Walk along Kerkstraat to the Amstel river. De Kerkstraat is situated between two canals: Keizersgracht and Prinsengracht and was built to give the canal houses a back entrance for the horse-drawn carriages. The original plan was that this street would connect four churches (‘Kerk’ means Church), but in the end, only two of them were built; the Amstelkerk and Oosterkerk.
Originally the Magere Brug (‘skinny bridge’) over the Amstel river was made of wood and has been replaced an renovated many times in history. The current bridge meets the requirements of modern times but is actually not so skinny anymore. You can see the bridge in many films, such as James Bond - Diamonds Are Forever. In 2011, the 1.800 light bulbs that illuminated the bridge at night, were replaced with LED lights.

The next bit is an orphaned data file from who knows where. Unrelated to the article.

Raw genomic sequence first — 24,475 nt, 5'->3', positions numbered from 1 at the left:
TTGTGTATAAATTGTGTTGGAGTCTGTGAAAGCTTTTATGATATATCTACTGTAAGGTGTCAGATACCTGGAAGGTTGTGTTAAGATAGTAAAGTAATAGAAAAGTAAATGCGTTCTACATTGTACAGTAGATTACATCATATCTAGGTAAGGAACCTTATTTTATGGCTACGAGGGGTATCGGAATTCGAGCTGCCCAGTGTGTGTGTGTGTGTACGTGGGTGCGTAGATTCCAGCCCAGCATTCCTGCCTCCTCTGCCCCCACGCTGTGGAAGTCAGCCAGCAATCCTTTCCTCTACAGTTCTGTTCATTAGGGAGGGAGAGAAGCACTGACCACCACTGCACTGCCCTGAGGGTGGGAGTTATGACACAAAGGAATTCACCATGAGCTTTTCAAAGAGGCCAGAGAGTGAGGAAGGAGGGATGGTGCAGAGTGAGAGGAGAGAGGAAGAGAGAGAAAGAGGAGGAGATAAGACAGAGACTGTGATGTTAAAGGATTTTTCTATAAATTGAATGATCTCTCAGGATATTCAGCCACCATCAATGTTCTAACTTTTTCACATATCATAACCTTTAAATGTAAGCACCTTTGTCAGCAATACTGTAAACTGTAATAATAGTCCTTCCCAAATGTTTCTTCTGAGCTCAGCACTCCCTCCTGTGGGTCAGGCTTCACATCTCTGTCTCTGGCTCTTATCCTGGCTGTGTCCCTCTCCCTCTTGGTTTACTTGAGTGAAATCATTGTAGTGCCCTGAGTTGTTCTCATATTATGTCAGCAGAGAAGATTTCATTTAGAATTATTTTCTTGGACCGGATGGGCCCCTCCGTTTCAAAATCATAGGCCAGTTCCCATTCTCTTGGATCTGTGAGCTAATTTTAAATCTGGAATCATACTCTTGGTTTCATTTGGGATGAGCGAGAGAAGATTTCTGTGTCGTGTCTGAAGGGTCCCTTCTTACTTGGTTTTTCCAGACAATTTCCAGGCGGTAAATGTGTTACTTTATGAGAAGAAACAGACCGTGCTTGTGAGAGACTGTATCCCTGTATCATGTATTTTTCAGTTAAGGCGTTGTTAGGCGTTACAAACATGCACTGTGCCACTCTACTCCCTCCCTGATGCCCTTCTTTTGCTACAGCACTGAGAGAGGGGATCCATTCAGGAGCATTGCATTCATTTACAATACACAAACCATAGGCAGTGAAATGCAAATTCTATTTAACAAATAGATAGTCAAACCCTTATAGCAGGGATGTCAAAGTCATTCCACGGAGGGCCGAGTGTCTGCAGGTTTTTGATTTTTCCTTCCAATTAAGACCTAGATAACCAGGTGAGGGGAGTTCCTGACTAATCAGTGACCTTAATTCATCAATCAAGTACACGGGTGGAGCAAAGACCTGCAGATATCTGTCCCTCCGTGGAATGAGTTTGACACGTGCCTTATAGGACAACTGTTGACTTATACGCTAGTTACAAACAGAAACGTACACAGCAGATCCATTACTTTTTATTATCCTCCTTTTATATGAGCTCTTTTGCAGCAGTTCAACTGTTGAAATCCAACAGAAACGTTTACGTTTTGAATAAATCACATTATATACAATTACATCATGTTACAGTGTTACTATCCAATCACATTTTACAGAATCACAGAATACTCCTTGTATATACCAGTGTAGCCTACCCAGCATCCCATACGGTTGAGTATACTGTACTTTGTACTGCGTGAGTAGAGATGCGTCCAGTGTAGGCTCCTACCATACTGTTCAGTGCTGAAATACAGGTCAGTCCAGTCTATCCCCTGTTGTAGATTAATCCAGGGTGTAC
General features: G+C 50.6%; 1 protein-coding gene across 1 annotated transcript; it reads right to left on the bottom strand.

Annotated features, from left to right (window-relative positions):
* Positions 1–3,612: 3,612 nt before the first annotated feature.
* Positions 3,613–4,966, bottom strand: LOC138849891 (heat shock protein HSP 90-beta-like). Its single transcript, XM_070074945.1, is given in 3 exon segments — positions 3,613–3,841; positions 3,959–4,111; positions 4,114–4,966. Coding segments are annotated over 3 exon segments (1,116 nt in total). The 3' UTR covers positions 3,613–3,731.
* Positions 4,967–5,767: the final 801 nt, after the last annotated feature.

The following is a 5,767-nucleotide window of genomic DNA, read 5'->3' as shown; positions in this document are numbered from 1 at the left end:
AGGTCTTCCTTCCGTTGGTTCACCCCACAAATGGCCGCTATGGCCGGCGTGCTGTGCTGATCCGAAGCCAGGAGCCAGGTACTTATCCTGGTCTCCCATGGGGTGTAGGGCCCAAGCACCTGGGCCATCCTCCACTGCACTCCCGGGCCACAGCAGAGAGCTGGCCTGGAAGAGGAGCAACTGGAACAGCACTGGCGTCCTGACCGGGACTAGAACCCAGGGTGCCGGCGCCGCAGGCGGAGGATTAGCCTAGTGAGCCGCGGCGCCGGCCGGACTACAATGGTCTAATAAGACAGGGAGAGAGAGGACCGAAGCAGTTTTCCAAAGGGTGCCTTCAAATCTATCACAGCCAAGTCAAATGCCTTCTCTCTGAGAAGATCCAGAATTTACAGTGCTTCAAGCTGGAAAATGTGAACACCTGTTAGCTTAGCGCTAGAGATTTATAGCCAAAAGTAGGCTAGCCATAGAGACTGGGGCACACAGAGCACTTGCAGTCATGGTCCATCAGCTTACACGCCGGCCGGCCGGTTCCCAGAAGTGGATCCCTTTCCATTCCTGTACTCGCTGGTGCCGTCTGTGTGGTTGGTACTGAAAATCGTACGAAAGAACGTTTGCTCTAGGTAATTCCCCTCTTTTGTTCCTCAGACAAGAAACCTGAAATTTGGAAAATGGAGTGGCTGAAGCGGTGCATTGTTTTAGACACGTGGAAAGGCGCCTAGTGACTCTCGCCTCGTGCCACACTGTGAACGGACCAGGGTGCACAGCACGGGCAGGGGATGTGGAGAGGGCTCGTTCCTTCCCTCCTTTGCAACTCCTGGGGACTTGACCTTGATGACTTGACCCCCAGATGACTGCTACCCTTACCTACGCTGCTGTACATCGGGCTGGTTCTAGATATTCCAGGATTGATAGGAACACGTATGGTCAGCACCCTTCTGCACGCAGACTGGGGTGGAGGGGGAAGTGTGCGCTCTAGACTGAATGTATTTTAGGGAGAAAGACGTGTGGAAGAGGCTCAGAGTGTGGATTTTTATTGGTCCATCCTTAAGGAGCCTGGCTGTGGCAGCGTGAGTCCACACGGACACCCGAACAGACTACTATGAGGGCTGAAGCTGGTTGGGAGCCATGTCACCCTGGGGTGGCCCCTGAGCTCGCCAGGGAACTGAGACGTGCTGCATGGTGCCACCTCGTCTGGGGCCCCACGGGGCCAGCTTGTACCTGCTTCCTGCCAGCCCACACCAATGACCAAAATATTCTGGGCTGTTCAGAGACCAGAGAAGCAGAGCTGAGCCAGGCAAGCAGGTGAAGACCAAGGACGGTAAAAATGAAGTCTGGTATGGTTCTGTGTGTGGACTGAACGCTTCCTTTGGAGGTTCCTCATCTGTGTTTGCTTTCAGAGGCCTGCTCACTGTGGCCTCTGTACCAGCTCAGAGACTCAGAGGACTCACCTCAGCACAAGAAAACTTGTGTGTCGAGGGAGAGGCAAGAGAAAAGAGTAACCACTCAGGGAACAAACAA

On the other side across the river you can see Theatre Carré and on the left the Hermitage Museum.
This small square is situated next to the well-known Rembrandtplein and is named after a liberal politician named Johan Rudolph Thorbecke, who made a major contribution to the constitional law of The Netherlands. In an impressive canal house at Herengracht 573, the small Museum of Bags and Purses is situated. We definitely recommend a visit to this surprising museum, including a cup of coffee or a high tea.
If you look in southern direction from the bridge you see a canal called Reguliersgracht. From this point of view you can see as much as 7 bridges in a row. A spectactular view, especially in the evening, when all bridges are illuminated.